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We are excited to share that we are partnering with Aloha Harvest to schedule monthly volunteer days at Sunset Ranch. They will initially be assisting with assembling volunteer groups to help manage our avocado and lychee orchards, including plantings, maintenance and harvests. We are grateful to have been introduced to the idea of working with Aloha Harvest by Gabriella (Gabi) Fasi last year. As a consequence, Aloha Harvest ended up assisting (along with The Pantry) with our first major avocado harvest! The effort resulted in a harvest donation of approximately 2275 pounds of avocados distributed island wide to over a dozen agencies. We look forward to working with Aloha Harvest in the years to come to assist with more community sustainability efforts at Sunset Ranch. Please check out their 2022 Impact Report below:
Congratulations and Best Wishes to Josh and Landess! Below is a link to a wonderful article on their wedding in Pacific Weddings. And thank you to Absolutely Loved Photography for capturing Sunset Ranch so beautifully, as they always do.Pacific Weddings Magazine
We have some wonderful news to share. The last piece of Waimea Valley has finally been purchased and integrated into the entire valley. Consequently, Waimea Valley is now whole and forever protected. We are grateful to have been involved with this transaction as a result of our involvement with the Trust for Public Land.
The article below was published by the StarAdvertiser on February 17, 2019.
The transfer of the last privately owned piece of Waimea Valley to a nonprofit cultural conservation group was marked Saturday with a blessing and dedication ceremony.
On hand were representatives from Hiipaka LLC, the Trust for Public Land, and North Shore Community Land Trust, which teamed to raise state, county and private funds to purchase the 3.75-acre property, called Puukua, when it was put up for sale in 2014.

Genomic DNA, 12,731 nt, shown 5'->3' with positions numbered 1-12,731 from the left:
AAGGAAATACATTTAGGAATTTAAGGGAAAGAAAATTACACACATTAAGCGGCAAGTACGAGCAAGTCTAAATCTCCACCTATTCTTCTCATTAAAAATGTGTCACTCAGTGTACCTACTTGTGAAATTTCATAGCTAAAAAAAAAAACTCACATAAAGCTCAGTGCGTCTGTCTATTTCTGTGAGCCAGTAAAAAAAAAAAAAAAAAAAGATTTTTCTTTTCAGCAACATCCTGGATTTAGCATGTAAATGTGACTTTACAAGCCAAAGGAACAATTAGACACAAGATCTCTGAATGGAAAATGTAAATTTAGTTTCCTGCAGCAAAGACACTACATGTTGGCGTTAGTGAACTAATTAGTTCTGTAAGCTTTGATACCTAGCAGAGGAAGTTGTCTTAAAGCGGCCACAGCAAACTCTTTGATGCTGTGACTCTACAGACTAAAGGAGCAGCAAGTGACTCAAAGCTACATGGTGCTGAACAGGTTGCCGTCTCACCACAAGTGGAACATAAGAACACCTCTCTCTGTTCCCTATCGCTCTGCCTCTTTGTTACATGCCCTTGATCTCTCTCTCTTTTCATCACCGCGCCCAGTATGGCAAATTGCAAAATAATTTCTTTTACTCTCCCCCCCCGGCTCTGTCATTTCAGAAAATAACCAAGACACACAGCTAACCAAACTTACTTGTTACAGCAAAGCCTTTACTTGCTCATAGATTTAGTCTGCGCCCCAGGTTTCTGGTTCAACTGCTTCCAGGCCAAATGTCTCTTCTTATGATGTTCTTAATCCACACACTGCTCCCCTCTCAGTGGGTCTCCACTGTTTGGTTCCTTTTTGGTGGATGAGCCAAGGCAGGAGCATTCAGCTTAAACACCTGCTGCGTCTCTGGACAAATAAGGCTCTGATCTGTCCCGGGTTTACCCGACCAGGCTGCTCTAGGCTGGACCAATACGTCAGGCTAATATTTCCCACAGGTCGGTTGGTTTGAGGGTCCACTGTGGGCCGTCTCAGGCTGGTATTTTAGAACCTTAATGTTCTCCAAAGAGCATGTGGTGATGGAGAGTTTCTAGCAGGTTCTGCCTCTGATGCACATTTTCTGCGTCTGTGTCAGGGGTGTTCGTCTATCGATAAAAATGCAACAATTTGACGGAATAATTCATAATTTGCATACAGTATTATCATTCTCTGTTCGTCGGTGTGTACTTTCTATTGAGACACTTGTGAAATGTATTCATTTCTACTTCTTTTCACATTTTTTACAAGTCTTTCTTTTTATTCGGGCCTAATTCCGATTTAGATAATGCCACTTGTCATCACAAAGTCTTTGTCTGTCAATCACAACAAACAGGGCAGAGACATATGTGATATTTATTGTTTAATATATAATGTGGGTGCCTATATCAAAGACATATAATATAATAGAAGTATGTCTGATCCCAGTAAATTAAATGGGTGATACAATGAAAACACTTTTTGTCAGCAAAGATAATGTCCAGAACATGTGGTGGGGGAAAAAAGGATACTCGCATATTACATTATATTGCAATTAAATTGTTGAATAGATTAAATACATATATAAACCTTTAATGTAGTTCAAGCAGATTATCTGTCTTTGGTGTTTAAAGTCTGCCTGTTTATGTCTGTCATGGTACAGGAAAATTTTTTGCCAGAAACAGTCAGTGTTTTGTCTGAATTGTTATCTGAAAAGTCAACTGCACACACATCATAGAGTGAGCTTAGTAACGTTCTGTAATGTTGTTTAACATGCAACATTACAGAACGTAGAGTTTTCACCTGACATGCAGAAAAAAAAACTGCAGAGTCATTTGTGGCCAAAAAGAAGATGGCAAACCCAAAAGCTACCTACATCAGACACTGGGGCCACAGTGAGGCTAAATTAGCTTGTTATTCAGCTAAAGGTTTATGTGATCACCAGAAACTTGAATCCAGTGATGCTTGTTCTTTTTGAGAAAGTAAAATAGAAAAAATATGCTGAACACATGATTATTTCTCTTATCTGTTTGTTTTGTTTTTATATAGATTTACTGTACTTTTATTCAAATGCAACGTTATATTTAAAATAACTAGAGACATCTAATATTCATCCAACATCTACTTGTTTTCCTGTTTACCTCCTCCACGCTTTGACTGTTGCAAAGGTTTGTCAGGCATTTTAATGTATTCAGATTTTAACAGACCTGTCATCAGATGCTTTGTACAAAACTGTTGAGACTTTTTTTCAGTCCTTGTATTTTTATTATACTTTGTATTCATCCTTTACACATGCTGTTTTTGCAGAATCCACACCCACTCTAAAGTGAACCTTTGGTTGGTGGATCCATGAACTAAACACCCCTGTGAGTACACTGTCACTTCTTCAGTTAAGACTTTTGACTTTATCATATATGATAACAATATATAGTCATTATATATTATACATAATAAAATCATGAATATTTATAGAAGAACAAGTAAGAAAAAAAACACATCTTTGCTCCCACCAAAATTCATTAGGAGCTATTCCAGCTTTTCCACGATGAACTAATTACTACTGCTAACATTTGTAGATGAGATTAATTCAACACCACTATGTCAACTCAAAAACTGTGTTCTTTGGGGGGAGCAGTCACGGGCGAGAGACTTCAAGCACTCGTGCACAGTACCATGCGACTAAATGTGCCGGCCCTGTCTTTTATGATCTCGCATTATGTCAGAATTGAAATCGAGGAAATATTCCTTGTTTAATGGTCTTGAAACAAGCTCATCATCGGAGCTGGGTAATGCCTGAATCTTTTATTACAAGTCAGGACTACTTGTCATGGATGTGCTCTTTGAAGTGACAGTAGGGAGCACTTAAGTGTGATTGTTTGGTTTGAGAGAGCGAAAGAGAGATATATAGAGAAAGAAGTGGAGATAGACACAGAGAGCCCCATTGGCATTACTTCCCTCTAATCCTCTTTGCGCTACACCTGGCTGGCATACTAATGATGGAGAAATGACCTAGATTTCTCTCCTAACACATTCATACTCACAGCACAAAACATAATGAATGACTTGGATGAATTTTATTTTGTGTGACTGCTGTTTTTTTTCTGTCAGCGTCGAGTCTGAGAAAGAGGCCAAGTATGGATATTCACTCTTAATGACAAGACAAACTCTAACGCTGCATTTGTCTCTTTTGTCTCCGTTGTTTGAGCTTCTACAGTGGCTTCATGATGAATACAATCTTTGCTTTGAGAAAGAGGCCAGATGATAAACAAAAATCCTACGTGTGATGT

Also in attendance were officials from the state Department of Land and Natural Resources, the City and County of Honolulu, the Office of Hawaiian Affairs and Ahahui Kaahumanu and the descendants of Kahuna Nui Hewahewa, the high priest who presided over Waimea Valley after Kamehameha I’s unification of the islands.
The ceremony coincided with the 182nd anniversary of Hewahewa’s death.
The nonprofit Hiipaka was established as a steward for the valley after some 1,800 acres of land were transferred to its ownership and management through a collaboration between the city, DLNR, the U.S. Army, the Trust for Public Lands and OHA in 2003. With the purchase of Puukua by the Trust for Public Lands earlier this year, Hiipaka is now responsible for management of the entire valley.
Hiipaka will work with the Hewahewa family to care for burial sites and other culturally significant features within the property, conduct native reforestation work and host volunteer days for community members.
Puukua sits adjacent to an ancient heiau honoring the Hawaiian god Lono and is itself home to two burial sites and traditional dry-stack stone structures, according to the Trust for Public Land.
THE NORTH SHORE OF O‘AHU IS KNOWN FOR ITS WORLD-CLASS WAVES, PHOTO-READY BEACHES, AND WIDE OPEN SPACES... AND GREG PIETSCH, owner of Sunset Ranch, which sits high on top of Pupukea overlooking the ocean, wants to keep it that way.